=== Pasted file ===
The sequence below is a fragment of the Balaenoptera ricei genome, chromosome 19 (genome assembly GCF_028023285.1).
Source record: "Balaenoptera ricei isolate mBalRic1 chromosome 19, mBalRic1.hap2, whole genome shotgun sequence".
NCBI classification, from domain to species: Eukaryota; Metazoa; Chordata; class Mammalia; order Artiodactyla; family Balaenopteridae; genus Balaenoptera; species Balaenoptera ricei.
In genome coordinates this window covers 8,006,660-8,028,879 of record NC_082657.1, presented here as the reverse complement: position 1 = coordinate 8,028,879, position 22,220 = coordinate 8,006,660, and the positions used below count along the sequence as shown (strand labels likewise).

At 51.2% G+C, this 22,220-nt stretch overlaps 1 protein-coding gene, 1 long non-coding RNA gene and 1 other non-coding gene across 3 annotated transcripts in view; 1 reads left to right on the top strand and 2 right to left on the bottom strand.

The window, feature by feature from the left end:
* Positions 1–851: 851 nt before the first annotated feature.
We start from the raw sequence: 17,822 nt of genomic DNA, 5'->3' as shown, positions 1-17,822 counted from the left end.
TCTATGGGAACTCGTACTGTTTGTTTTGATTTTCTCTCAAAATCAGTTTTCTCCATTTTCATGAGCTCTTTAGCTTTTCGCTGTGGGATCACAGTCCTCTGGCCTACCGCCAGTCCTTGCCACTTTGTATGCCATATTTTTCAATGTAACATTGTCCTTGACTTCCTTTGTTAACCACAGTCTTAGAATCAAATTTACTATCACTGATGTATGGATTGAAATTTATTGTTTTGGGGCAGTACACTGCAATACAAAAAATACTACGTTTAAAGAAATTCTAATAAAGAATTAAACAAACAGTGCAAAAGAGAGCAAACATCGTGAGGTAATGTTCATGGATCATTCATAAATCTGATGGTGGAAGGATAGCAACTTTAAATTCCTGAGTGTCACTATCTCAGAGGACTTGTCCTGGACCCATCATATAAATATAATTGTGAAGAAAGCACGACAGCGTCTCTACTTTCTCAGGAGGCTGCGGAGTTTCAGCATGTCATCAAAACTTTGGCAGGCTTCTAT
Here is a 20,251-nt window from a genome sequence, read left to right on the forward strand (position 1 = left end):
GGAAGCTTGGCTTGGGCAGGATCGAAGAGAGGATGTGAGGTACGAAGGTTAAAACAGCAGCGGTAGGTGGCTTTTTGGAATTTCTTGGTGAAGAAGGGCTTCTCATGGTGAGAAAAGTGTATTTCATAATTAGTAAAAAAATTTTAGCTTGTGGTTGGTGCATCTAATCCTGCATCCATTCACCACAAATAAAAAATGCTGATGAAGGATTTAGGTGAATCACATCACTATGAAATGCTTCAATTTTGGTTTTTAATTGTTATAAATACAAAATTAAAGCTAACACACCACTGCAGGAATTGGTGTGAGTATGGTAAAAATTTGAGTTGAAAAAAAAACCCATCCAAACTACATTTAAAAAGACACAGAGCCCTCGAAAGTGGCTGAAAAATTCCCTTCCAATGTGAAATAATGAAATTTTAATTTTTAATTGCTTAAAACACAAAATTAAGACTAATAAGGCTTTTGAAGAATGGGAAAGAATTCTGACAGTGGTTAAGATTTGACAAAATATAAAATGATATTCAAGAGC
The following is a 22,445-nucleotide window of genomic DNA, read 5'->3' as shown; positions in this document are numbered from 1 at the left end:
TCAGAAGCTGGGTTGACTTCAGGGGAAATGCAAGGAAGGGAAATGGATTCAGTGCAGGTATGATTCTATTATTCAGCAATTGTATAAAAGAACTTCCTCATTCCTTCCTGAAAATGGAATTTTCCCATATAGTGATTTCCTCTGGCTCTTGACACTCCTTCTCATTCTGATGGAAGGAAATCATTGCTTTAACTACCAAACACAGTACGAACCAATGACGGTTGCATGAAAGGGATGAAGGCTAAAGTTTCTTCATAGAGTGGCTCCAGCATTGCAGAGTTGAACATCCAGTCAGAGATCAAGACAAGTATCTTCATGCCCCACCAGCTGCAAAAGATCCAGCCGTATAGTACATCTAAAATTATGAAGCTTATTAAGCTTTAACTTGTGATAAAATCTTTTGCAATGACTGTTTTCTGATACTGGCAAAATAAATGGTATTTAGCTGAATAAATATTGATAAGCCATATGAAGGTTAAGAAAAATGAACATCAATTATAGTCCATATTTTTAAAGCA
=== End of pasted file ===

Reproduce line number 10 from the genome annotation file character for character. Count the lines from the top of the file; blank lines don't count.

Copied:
Here is a 20,251-nt window from a genome sequence, read left to right on the forward strand (position 1 = left end):